Architecture Summary

Because GT200 doesn't implement a brand new architecture or change possible image quality compared to G80 or G92, we've been able to skip discussion of large parts of the chip simply because they're unchanged. There's nothing new to talk about in terms of maximum per-pixel IQ, because the crucial components of the chip that make that all happen have no improvements or changes to speak of. It's purely a question of performance and how that's derived.

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If you've got your wonky monocle on (every graphics enthusiast has one, so they can squint and replicate Quincunx in real-time, with REAL pixels), it's possible to look at GT200 and see 1.4B transistors and wonder why 2x G92 across the board wasn't present because, after all, it's nearly double the transistor count. The reality is that transistors have been spent elsewhere in the chip however, for CUDA among other things. Furthermore, and perhaps more importantly, some potential minor bottlenecks such as triangle setup remain seemingly unchanged while clocks also went down.

The stark reality is that GT200 has more of an eye on CUDA and non-graphics compute than any other NVIDIA processor before, and it speaks volumes, especially as they continue to ramp up the CUDA message and deploy Tesla into outposts of industry the company would previously have no business visiting. Oil and gas, computational finance, medical imaging, seismic exploration, bioinformatics and a whole host of other little niches are starting to open up, and what's primarily a processor designed for drawing things on your screen is now tasked with doing a lot more these days. The base computational foundation laid down by G80 now has DP and full-speed denormal support, which is no small matter as a new industry grows up. We'll cover that separately, since we took in a recent Editor's Day in Satan Clara related to just that.

We've not been able to spend much time with hardware to date, but we've been able to throw some graphics and CUDA programs at a chip or two (and a special thank you to the guy who helped me run some simple D3D9 on a GTX 280 last night, très bien monsieur!). Performance is high when testing theoretical rates in the shader core, and although we can't see NVIDIA's claimed 93-94% efficiency when scheduling the SFU, ~1.5 MULs/clock/SP is easy enough with graphics code, and we see a fair bit higher under CUDA. That contrasts to the same shaders on G80, where the MUL is resolutely missing in graphics mode, regardless of what you dual-issue with it.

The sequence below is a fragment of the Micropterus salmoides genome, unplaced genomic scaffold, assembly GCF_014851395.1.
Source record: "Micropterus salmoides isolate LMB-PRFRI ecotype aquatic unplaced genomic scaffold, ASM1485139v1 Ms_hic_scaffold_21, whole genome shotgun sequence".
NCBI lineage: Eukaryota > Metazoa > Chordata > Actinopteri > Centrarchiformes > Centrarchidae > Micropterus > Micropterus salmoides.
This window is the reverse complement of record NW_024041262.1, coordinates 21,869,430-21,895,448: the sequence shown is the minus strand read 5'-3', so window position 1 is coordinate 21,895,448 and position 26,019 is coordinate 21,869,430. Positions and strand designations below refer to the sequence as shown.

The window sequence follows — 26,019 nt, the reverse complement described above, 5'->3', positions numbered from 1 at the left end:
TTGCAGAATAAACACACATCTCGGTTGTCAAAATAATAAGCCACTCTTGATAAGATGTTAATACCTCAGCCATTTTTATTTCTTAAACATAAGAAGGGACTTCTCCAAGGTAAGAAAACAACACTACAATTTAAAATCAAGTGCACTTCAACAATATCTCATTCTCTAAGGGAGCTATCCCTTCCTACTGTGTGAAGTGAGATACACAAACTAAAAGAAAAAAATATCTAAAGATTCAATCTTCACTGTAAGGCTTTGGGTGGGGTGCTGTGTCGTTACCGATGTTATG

We can almost hit the bilinear peak when texturing, which proves general performance claims there, and if I could be bothered to reboot to Windows and fire up Photoshop, I could make a version of the old 70Gpixel/sec Z-only image, only this time it'd be around the 1/10th of a terazixel mark. That's right, I said terazixel. While we haven't measured blend rate, it's next on our list to do properly, but we're confident the theoretical figures will be born out during testing.

With 3D games, and it's prudent to talk about the split execution personalities of the chip in terms of a graphics mode and the compute mode, because they affect performance and power consumption, depending on the game and resolution tested (of course, caveats ahoy here), 30-100% or so more performance is visible with GeForce GTX 280, compared to a single GeForce 9800 GTX. Quite a swing, and the upper end of that range is seemingly consumed by D3D9 app performance. Compared to the multi-GPU product du jour right now, GeForce 9800 GX2, it does less well and is often beat at high resolution depending on memory usage. Yes, we're waving our hands around a bit here without graphs to back it up, so we forward you to the fine fellows at The Tech Report and for more data.

As the single chip paragon of graphics virtue and greater internets justice, GT200 has no peers, and GeForce GTX 280 looks like a fine caddy for this latest of our silicon overlords. We question heavily whether the asking price is worth it, with GTX 260 looking much better value there if you must buy GT200 right now, but we daren't say much more until we've had proper hands-on testing with games and some more CUDA codes. There's something about having 512-bit and 1GiB on one chip though.

We mentioned at the top of the article that G80 has finally been truly usurped in our eyes for 3D. At a simple level, 1.4B transistors holding huge peak bilinear texturing rates, 256 Z-only writes per clock and around 780 available Gflops in graphics mode will tend to do that. More on GT200 and its competition over the coming next couple of weeks, and keep your eyes peeled on the forums for more data before new articles show up.